Accused convoy organizer Pat King complains of limited contact with his lawyers since lockup

Pat King has been held at the Innes Road jail since he was taken into custody during the mass arrests on Feb. 18.

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Accused convoy organizer Pat King complained he’s had little contact with his prospective legal team as he made a brief court appearance Monday and was given three days to “try to sort this out” before he returns to court Thursday.

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“I need to discuss (this) with somebody because there’s supposed to be a team of lawyers working together on this and it doesn’t seem like any one of them know what’s going on,” King said via videolink from the Ottawa-Carleton Detention Center.

“So, if something’s going on, I’d like to speak with somebody,” King told the judge. “Yes sir, I would.”

King has been held at the Innes Road jail since he was taken into custody during the mass arrests on Feb. 18 that brought an end to the three-week demonstration by the so-called “Freedom Convoy”.

King was charged with mischief and counseling others to commit mischief. He was denied bail on Feb. 24, with the justice of the peace citing concern he may reoffend, while expressing doubt in the reliability of King’s proposed surety.

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Cal Rosemond, King’s Toronto-based lawyer, told court Monday he had only been retained for those early hearings and had little opportunity to consult with his client in the meantime.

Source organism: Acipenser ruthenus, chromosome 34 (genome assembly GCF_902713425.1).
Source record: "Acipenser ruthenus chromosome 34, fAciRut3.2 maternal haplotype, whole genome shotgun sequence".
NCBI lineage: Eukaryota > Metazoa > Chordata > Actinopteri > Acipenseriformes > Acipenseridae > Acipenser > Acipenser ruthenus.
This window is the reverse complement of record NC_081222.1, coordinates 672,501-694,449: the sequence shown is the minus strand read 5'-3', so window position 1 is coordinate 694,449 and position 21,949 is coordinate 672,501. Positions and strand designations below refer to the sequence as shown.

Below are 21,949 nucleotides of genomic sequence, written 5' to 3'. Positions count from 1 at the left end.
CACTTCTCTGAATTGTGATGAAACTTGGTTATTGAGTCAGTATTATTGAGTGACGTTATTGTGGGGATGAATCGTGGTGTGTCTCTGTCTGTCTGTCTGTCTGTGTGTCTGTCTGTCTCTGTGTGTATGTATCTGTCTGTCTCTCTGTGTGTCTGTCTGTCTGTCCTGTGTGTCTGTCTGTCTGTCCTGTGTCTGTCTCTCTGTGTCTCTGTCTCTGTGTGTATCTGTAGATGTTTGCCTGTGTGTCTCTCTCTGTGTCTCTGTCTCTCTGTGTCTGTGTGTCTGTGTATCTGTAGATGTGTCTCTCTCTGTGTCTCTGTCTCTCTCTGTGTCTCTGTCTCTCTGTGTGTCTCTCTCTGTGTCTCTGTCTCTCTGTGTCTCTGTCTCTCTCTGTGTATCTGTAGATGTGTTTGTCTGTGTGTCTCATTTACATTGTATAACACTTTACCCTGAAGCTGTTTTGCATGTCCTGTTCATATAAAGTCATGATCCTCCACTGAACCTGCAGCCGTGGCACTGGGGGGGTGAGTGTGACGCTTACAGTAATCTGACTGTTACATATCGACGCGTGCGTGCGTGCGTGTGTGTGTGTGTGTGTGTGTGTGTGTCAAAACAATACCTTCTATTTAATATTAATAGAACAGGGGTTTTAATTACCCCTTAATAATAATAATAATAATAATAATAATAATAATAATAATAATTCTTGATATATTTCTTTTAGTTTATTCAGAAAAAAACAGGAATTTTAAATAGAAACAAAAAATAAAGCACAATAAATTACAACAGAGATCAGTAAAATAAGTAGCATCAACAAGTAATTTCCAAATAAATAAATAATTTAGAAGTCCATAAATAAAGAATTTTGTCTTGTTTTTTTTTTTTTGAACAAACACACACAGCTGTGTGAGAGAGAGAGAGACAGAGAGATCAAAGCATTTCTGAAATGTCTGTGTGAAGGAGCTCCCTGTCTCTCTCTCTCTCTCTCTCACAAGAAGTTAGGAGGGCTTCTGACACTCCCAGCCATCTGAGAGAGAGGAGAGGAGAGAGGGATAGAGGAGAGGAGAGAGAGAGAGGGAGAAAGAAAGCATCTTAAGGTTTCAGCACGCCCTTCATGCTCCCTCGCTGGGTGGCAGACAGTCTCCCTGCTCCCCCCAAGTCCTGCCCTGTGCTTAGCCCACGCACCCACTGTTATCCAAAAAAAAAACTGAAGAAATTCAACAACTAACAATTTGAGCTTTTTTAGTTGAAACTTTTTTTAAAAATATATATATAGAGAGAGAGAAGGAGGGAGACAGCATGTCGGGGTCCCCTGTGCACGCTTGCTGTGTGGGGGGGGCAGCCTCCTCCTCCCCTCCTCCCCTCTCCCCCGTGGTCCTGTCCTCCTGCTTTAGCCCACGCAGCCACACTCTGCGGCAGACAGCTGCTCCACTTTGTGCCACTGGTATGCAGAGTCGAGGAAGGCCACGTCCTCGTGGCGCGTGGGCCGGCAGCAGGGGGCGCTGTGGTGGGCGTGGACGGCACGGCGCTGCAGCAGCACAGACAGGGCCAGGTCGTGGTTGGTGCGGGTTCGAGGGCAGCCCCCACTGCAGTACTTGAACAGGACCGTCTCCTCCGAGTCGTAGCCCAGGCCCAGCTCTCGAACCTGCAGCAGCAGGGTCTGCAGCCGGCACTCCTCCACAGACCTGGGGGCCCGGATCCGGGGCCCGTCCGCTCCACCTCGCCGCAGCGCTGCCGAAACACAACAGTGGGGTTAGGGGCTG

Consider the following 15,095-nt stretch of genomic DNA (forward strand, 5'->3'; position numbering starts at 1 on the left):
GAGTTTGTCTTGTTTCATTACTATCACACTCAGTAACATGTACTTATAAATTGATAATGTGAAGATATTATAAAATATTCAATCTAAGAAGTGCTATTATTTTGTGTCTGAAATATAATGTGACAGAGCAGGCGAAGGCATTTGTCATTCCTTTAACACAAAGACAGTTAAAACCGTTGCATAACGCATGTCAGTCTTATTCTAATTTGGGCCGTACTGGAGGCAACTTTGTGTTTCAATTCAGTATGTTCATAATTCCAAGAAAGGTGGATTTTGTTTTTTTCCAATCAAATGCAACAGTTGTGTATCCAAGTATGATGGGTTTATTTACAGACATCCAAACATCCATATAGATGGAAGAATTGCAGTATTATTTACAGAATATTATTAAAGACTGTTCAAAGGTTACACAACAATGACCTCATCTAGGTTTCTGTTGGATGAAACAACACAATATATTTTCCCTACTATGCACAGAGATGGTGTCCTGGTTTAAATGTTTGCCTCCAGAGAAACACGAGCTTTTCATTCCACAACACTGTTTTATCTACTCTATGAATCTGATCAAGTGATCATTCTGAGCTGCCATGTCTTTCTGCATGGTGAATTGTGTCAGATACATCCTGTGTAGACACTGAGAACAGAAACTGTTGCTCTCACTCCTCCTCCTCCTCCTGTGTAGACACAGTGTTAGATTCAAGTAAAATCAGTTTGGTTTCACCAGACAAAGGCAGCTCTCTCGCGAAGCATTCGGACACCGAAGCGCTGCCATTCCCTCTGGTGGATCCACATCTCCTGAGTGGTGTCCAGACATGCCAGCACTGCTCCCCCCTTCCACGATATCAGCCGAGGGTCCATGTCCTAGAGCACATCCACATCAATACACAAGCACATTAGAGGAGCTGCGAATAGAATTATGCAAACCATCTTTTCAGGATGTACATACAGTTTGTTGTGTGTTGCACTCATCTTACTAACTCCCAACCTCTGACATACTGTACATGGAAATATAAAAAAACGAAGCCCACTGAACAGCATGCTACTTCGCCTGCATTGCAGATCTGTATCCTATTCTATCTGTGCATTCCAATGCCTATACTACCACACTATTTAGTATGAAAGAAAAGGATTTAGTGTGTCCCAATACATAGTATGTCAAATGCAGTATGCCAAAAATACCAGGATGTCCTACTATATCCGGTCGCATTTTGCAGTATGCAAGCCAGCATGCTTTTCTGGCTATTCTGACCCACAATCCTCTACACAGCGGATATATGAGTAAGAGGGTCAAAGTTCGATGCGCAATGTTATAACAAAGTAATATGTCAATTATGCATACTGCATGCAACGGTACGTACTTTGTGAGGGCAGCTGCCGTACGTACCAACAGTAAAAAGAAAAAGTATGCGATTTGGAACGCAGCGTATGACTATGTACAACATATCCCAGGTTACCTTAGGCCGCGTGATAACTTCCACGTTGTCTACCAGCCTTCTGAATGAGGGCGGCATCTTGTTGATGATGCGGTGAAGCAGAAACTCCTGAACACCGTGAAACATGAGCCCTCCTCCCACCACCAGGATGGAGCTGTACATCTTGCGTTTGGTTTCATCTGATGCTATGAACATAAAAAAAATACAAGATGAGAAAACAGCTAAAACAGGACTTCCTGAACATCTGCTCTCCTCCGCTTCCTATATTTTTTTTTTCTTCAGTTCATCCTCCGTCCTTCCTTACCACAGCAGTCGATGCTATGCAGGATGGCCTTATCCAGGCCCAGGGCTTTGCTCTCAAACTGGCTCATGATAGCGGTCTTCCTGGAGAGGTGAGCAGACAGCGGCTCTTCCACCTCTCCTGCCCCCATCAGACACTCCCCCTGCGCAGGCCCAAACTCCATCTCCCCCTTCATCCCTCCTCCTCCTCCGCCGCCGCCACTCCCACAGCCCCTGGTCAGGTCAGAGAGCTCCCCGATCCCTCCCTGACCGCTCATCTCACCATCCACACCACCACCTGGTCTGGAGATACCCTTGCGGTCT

Rosemond said he “got looped along” and was assisting in the case “as a courtesy.”

He asked court to adjourn the matter until Thursday to allow time for King to “consult with his prospective lawyers to see what the path going forward is.”

Rosemond also made a formal request for disclosure from the Crown.

Justice of the Peace Stephen Dibblee issued another stern warning to observers in the online public gallery who once again appeared to be live-streaming the court proceedings — a contravention of established law and of longstanding courtroom decorum.

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At one point during the proceedings, even King appeared to be pleading with those observers to stop.

“We’re hoping to get a publication ban on this (hearing) due to a co-accused who continuously keeps putting these on social media, which is detrimental to our case,” King told the judge.

King was told a publication ban, which would restrict publication of certain details of the hearing, would not be possible without first filing a written application from his lawyer.

The law that forbids people from broadcasting or live-streaming court remains in effect, though, the judge noted.

“There is legislation in place,” Dibblee said. “Mr. King, himself, is asking that (live-streaming) not be happening, so again, that’s even his own wishes.”

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King had initially been set for an appearance Friday, when two different lawyers had been scheduled to appear on his behalf. That hearing was held over until Monday’s session.

“There’s a lot of people working on this case with me, so I guess there’s some communication barriers that need to be put down and we’ll work on that here ASAP,” King told the judge Monday.

“For the record, it has been tremendously difficult to gain access to the phones for Mr. King to be able to communicate with his counsel,” Rosemond told court.

“Some of the problem lies with the institution and the systems in place to facilitate contact with counsel.”

King is expected to return Thursday with a lawyer.

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